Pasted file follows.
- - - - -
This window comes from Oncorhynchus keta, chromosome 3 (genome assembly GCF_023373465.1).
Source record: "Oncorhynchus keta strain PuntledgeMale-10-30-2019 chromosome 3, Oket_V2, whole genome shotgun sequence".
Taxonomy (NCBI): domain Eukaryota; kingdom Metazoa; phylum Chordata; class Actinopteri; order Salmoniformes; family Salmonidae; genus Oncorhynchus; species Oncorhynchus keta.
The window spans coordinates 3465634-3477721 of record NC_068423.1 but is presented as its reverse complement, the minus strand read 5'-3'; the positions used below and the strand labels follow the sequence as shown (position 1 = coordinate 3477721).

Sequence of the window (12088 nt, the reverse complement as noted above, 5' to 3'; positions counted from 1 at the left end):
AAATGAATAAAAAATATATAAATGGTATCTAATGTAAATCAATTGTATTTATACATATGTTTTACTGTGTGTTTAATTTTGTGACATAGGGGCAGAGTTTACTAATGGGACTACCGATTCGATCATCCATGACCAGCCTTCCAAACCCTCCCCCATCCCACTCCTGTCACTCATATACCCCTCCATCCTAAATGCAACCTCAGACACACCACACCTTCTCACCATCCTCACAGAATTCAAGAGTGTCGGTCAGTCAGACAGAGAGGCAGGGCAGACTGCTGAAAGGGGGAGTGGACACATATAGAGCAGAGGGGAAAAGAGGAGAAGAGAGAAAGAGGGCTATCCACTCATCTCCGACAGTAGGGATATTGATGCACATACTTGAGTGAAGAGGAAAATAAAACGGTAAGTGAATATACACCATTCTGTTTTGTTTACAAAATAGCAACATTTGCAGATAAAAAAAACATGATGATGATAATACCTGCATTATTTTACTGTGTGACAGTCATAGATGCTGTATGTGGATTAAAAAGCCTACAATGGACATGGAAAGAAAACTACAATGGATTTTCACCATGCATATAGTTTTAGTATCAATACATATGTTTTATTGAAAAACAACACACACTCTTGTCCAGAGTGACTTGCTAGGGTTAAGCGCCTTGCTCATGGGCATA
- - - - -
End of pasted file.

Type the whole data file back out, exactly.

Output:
This window comes from Oncorhynchus keta, chromosome 3 (genome assembly GCF_023373465.1).
Source record: "Oncorhynchus keta strain PuntledgeMale-10-30-2019 chromosome 3, Oket_V2, whole genome shotgun sequence".
Taxonomy (NCBI): domain Eukaryota; kingdom Metazoa; phylum Chordata; class Actinopteri; order Salmoniformes; family Salmonidae; genus Oncorhynchus; species Oncorhynchus keta.
The window spans coordinates 3465634-3477721 of record NC_068423.1 but is presented as its reverse complement, the minus strand read 5'-3'; the positions used below and the strand labels follow the sequence as shown (position 1 = coordinate 3477721).

Sequence of the window (12088 nt, the reverse complement as noted above, 5' to 3'; positions counted from 1 at the left end):
AAATGAATAAAAAATATATAAATGGTATCTAATGTAAATCAATTGTATTTATACATATGTTTTACTGTGTGTTTAATTTTGTGACATAGGGGCAGAGTTTACTAATGGGACTACCGATTCGATCATCCATGACCAGCCTTCCAAACCCTCCCCCATCCCACTCCTGTCACTCATATACCCCTCCATCCTAAATGCAACCTCAGACACACCACACCTTCTCACCATCCTCACAGAATTCAAGAGTGTCGGTCAGTCAGACAGAGAGGCAGGGCAGACTGCTGAAAGGGGGAGTGGACACATATAGAGCAGAGGGGAAAAGAGGAGAAGAGAGAAAGAGGGCTATCCACTCATCTCCGACAGTAGGGATATTGATGCACATACTTGAGTGAAGAGGAAAATAAAACGGTAAGTGAATATACACCATTCTGTTTTGTTTACAAAATAGCAACATTTGCAGATAAAAAAAACATGATGATGATAATACCTGCATTATTTTACTGTGTGACAGTCATAGATGCTGTATGTGGATTAAAAAGCCTACAATGGACATGGAAAGAAAACTACAATGGATTTTCACCATGCATATAGTTTTAGTATCAATACATATGTTTTATTGAAAAACAACACACACTCTTGTCCAGAGTGACTTGCTAGGGTTAAGCGCCTTGCTCATGGGCATA